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SALTY DAWGS RALLY TO THE CARIBBEAN
The Salty Dawg Sailing Association hosts several rallies for recreational boat- ers that provide the security and camaraderie of cruising in company. Last November, more than 80 sailboats arrived in the British Virgin Islands as part of the 2016 Salty Dawg Sailing Association Fall Caribbean Rally. The
1,400-mile voyage across the Atlantic from Hampton, Virginia, to the Bitter End
Yacht Club on Virgin Gorda was once again the largest rally from the United States
to the Caribbean.
This year’s fleet included boats ranging from 34 to 70 feet and hailing from Sweden,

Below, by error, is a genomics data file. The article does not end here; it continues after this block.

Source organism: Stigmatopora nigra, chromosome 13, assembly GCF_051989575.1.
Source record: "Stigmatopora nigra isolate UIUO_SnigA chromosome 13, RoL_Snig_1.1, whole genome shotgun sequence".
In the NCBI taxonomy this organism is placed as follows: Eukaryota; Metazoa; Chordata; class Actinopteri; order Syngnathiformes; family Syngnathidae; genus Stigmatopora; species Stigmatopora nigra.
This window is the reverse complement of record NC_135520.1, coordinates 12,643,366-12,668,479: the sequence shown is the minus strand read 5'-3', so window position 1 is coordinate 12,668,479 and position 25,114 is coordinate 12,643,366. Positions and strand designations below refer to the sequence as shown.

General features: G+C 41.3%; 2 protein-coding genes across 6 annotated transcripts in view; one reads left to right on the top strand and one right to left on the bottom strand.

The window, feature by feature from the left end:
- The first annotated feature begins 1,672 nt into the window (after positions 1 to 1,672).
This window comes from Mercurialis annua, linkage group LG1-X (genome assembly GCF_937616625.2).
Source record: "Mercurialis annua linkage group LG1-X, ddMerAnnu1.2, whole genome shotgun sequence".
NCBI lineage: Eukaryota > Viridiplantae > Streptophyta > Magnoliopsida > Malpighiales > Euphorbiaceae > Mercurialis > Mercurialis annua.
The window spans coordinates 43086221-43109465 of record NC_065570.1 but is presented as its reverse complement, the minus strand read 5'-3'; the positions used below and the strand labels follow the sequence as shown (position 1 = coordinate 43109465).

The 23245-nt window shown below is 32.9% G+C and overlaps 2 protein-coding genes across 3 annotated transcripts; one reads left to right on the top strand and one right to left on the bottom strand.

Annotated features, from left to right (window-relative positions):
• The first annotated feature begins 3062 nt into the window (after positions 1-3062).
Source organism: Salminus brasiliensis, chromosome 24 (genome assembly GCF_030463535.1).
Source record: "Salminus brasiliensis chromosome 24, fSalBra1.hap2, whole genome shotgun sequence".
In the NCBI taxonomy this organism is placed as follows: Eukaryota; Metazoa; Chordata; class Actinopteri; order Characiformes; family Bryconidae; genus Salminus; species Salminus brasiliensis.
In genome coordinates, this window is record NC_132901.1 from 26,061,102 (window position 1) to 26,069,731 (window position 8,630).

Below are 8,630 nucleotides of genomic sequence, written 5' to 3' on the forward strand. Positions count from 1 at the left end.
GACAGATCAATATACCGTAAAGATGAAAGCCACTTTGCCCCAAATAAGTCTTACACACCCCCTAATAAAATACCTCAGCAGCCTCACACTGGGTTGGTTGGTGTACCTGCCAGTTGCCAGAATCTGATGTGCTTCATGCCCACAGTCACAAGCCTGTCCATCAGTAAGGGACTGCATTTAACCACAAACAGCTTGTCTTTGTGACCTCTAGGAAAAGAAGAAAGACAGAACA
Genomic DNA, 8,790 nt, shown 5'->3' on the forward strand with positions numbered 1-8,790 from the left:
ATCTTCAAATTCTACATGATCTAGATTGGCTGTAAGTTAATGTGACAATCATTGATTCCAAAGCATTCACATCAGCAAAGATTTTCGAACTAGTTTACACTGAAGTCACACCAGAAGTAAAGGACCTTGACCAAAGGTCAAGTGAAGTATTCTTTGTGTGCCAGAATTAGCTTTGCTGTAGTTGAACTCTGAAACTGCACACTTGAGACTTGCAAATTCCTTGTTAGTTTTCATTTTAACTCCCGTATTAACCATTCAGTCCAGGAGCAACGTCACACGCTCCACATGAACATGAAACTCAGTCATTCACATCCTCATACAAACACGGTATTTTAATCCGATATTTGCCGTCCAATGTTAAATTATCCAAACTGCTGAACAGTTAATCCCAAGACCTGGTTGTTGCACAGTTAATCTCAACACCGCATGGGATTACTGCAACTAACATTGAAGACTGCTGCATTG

England, Germany, the Netherlands, France, Ireland, Canada, and the U.S.
“Crew ages ranged from pre-teen to those in their 80s,” says rally master Hank
George. “Frequent humorous and insightful comments over daily SSB radio nets and
loads of social activities are exactly what a rally is all about.”
More than 1,900 sailors and 480 boats have participated in Salty Dawg Rallies, and
more than 1,300 sailors subscribe to notifications of Salty Dawg events.
Cruise 4.0 electric motors (each with
the equivalent of 9. 9 hp) and is fitted
with 5-kilowatt solar panels that serve
two battery power banks. Sal can motor
all day at an average speed of 7 mph in
daylight and cruise up to 50 miles after
sunset on stored battery power.
Solar power alone allowed Sal to deliv-
er 4 tons of cargo from Lockport to a
paper mill in Mechanicville, negotiating
72 locks along its maiden voyage. Borton
is currently working on designs for a 25-
and a 44-footer. — DAN ARMITAGE
solarsal.solar C O